The best way to track down the heirs, or current owners, is through the town hall offices who have a list of the properties within their territory.

Illegal builds and prior debts

There are other slippery issues to be aware of. Before deciding to buy a cheap old rural estate near Rieti, in Lazio, Australian Patrick Smith did extensive research aimed at avoiding any potential traps that could hamper the purchase.

“There are issues few people, particularly foreigners, know about when they decide to buy an old property in Italy,” says Smith.

“For example, making sure the house is clear of prior debts, which may include a pending mortgage the old owners stopped paying and which will now have to be paid by the new owner.”

OPINION: Bargain homes and fewer crowds – but Italy’s deep south is not for everyone.

It is crucial to request an updated house plan from the local town hall in order to avoid facing a ‘condono’, which is a fine paid to legalize structural changes to the house which the former owners did not take care of.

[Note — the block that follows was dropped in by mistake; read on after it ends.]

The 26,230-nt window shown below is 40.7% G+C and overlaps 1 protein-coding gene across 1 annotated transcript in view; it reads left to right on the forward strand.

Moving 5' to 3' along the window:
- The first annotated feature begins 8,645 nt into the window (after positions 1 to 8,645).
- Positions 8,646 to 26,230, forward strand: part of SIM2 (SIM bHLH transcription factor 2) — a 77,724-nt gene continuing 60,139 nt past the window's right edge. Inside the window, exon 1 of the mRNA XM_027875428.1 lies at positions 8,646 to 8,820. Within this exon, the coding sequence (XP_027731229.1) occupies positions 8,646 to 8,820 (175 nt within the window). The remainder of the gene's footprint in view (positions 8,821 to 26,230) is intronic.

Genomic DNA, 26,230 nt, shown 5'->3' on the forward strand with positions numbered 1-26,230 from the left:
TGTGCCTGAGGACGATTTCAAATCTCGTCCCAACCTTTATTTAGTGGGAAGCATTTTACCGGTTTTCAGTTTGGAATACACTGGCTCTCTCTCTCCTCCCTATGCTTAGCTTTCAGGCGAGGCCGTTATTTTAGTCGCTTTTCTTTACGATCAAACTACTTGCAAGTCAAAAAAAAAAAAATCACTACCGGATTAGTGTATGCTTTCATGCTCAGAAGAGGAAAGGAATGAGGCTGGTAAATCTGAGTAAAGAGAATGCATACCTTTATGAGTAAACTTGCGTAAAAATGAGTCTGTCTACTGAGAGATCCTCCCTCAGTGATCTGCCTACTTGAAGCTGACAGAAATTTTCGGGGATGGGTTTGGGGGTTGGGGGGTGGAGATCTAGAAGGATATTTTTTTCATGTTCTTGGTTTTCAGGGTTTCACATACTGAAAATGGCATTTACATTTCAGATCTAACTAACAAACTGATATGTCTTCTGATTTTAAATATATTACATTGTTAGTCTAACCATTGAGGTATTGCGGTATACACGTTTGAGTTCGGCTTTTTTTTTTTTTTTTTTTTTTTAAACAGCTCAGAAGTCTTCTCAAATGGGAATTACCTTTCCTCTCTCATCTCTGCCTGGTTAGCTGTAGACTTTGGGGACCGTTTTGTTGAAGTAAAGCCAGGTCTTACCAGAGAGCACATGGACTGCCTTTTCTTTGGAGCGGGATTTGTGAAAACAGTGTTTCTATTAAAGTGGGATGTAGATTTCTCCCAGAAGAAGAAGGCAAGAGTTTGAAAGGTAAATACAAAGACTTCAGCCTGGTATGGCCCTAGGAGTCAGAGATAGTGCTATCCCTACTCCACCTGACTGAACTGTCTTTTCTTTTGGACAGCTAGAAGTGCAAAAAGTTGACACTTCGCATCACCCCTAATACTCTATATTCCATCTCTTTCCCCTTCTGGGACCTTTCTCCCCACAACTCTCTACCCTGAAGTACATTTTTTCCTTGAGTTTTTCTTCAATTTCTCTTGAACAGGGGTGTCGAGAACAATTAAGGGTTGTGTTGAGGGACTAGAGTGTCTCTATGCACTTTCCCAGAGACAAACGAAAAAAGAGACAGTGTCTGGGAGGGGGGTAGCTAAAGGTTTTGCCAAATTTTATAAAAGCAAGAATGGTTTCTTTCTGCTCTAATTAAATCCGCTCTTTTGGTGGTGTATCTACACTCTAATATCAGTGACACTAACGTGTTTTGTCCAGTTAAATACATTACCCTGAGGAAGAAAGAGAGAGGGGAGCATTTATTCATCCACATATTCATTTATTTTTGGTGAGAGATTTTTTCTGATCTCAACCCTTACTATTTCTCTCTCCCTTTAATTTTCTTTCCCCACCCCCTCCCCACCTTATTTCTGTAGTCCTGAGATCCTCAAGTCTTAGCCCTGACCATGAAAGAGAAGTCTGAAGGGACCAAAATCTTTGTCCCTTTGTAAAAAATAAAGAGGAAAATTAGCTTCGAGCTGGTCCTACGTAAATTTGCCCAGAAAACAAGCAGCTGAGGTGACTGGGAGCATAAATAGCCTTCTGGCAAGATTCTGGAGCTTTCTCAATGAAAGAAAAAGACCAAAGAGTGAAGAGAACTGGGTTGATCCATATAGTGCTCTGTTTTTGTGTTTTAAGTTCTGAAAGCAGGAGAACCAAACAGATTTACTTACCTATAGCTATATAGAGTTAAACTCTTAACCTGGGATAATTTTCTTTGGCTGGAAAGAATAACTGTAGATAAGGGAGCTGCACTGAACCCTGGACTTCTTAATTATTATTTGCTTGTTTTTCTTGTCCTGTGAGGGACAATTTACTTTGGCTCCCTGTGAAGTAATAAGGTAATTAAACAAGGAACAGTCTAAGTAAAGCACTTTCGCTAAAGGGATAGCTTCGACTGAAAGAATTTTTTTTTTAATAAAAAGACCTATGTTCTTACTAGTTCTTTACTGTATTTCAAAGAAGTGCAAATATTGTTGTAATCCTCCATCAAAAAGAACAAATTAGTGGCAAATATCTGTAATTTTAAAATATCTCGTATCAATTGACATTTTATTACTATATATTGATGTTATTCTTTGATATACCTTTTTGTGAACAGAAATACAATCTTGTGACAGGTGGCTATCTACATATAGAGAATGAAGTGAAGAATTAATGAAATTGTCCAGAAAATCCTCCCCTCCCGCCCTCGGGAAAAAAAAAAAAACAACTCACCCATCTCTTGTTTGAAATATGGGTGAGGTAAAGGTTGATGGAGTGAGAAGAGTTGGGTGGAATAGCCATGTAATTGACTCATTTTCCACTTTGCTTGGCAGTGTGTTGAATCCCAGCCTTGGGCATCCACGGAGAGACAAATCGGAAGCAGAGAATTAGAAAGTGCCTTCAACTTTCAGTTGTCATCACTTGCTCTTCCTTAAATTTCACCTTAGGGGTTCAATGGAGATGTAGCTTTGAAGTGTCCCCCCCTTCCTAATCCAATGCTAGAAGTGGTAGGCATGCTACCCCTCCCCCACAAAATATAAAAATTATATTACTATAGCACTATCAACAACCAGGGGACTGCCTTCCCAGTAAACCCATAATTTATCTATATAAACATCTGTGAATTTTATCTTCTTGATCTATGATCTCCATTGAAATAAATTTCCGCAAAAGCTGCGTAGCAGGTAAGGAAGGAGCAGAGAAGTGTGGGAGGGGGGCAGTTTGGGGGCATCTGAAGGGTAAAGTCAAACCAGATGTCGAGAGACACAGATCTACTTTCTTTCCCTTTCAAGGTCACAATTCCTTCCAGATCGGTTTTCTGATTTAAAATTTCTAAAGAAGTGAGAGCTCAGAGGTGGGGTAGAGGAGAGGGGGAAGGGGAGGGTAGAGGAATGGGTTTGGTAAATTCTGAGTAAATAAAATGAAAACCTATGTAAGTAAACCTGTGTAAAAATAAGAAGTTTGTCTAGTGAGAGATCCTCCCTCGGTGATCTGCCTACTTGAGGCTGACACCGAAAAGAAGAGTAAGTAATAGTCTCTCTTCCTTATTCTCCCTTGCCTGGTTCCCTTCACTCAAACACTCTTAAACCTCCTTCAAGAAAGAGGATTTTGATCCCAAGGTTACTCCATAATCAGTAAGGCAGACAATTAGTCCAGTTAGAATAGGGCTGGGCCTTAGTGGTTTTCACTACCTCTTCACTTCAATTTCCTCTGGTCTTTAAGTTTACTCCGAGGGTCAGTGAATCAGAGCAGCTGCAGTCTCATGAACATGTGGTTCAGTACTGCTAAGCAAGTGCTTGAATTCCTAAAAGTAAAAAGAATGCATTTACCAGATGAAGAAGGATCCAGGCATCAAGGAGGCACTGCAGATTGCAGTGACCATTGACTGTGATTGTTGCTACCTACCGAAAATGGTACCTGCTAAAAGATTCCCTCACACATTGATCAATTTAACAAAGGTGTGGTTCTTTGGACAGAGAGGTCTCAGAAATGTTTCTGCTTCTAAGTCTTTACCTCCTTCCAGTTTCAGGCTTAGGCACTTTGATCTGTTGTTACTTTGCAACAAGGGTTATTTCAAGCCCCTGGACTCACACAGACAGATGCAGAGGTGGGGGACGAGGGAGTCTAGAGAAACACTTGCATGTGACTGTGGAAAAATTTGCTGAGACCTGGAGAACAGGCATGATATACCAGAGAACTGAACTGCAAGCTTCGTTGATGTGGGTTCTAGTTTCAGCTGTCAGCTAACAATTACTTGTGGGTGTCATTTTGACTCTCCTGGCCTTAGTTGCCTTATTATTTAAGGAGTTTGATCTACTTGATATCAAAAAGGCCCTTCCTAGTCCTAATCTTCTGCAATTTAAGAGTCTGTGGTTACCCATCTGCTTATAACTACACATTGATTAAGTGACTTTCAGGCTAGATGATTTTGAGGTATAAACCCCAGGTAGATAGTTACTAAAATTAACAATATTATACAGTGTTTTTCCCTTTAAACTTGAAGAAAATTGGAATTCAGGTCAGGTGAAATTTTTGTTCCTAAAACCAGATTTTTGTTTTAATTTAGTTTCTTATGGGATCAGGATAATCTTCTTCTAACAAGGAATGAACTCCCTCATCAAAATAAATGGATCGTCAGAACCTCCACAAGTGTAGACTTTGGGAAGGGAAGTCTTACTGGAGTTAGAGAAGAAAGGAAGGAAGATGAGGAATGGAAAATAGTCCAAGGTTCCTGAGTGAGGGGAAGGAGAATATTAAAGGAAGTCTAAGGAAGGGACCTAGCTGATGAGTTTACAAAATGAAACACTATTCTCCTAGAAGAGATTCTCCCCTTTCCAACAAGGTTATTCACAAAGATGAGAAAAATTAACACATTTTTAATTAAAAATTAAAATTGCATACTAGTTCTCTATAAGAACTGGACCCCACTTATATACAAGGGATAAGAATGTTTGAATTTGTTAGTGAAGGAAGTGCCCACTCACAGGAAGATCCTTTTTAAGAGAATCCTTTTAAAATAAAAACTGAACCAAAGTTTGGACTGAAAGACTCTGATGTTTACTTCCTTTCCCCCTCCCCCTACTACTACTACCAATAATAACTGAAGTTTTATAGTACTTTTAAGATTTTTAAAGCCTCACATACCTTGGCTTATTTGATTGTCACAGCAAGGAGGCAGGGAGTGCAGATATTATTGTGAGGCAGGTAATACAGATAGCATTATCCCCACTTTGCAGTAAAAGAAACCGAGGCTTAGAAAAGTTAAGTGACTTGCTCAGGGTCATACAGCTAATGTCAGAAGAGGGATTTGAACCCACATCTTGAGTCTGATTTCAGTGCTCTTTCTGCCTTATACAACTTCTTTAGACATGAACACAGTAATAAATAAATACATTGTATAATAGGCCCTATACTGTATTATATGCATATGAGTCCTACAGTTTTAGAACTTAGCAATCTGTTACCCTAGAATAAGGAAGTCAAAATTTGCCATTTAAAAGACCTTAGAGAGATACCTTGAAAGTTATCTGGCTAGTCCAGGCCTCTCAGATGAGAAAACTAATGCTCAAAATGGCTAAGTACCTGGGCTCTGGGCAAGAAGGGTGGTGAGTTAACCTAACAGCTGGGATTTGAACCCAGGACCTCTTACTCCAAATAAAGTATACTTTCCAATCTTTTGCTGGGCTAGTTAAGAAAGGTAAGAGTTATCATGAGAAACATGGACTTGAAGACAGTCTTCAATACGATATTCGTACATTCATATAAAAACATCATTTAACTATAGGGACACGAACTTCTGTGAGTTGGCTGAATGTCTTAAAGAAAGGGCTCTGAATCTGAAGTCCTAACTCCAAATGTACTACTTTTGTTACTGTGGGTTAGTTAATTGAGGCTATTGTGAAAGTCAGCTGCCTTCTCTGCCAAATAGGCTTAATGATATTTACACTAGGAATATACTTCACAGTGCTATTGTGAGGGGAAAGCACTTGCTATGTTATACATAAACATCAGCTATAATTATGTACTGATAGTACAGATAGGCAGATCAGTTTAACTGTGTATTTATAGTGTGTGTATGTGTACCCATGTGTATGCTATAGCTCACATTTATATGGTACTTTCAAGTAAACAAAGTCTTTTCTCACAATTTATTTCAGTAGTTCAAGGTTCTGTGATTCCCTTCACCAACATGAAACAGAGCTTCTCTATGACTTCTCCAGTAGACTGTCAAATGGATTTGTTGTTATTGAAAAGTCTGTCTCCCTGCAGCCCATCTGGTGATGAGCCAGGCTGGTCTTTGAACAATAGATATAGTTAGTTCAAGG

“In my case the former owners had slightly changed the inside, removed a wall to create two adjacent rooms, but luckily they had already paid and settled the building amnesty”, says Smith.

Italian towns regularly launch amnesties on illegal building work to allow people who own a house to legalize any changes to their homes which they have not previously asked permission, by paying a fine. The amount depends on the square meters involved.